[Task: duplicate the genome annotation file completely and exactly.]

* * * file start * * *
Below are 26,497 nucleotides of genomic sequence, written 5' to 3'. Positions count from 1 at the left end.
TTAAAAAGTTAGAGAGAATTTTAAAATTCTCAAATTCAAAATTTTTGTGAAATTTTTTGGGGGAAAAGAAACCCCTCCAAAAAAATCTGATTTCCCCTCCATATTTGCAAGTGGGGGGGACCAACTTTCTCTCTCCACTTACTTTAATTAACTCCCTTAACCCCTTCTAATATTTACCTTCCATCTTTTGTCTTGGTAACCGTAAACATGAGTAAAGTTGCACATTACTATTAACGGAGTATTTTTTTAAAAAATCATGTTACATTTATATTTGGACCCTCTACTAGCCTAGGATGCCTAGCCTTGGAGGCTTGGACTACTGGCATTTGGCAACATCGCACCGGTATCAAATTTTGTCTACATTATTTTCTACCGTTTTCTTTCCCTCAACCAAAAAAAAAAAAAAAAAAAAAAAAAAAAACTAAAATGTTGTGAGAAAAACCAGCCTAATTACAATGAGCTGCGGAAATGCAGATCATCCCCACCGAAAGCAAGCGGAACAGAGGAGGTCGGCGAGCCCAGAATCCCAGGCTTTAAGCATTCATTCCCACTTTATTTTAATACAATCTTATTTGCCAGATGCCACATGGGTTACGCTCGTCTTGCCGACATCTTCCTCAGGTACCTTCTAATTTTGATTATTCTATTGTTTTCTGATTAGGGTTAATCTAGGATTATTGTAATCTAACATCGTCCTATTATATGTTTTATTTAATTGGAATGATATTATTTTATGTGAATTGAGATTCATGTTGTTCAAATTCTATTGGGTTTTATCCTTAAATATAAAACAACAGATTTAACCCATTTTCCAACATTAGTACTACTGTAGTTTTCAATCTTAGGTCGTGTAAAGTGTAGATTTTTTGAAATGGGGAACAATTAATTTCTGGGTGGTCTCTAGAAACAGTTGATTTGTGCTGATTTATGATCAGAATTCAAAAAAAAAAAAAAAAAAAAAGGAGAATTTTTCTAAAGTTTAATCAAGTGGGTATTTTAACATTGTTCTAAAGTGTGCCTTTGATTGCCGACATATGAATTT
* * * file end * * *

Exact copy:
Below are 26,497 nucleotides of genomic sequence, written 5' to 3'. Positions count from 1 at the left end.
TTAAAAAGTTAGAGAGAATTTTAAAATTCTCAAATTCAAAATTTTTGTGAAATTTTTTGGGGGAAAAGAAACCCCTCCAAAAAAATCTGATTTCCCCTCCATATTTGCAAGTGGGGGGGACCAACTTTCTCTCTCCACTTACTTTAATTAACTCCCTTAACCCCTTCTAATATTTACCTTCCATCTTTTGTCTTGGTAACCGTAAACATGAGTAAAGTTGCACATTACTATTAACGGAGTATTTTTTTAAAAAATCATGTTACATTTATATTTGGACCCTCTACTAGCCTAGGATGCCTAGCCTTGGAGGCTTGGACTACTGGCATTTGGCAACATCGCACCGGTATCAAATTTTGTCTACATTATTTTCTACCGTTTTCTTTCCCTCAACCAAAAAAAAAAAAAAAAAAAAAAAAAAAAACTAAAATGTTGTGAGAAAAACCAGCCTAATTACAATGAGCTGCGGAAATGCAGATCATCCCCACCGAAAGCAAGCGGAACAGAGGAGGTCGGCGAGCCCAGAATCCCAGGCTTTAAGCATTCATTCCCACTTTATTTTAATACAATCTTATTTGCCAGATGCCACATGGGTTACGCTCGTCTTGCCGACATCTTCCTCAGGTACCTTCTAATTTTGATTATTCTATTGTTTTCTGATTAGGGTTAATCTAGGATTATTGTAATCTAACATCGTCCTATTATATGTTTTATTTAATTGGAATGATATTATTTTATGTGAATTGAGATTCATGTTGTTCAAATTCTATTGGGTTTTATCCTTAAATATAAAACAACAGATTTAACCCATTTTCCAACATTAGTACTACTGTAGTTTTCAATCTTAGGTCGTGTAAAGTGTAGATTTTTTGAAATGGGGAACAATTAATTTCTGGGTGGTCTCTAGAAACAGTTGATTTGTGCTGATTTATGATCAGAATTCAAAAAAAAAAAAAAAAAAAAAGGAGAATTTTTCTAAAGTTTAATCAAGTGGGTATTTTAACATTGTTCTAAAGTGTGCCTTTGATTGCCGACATATGAATTT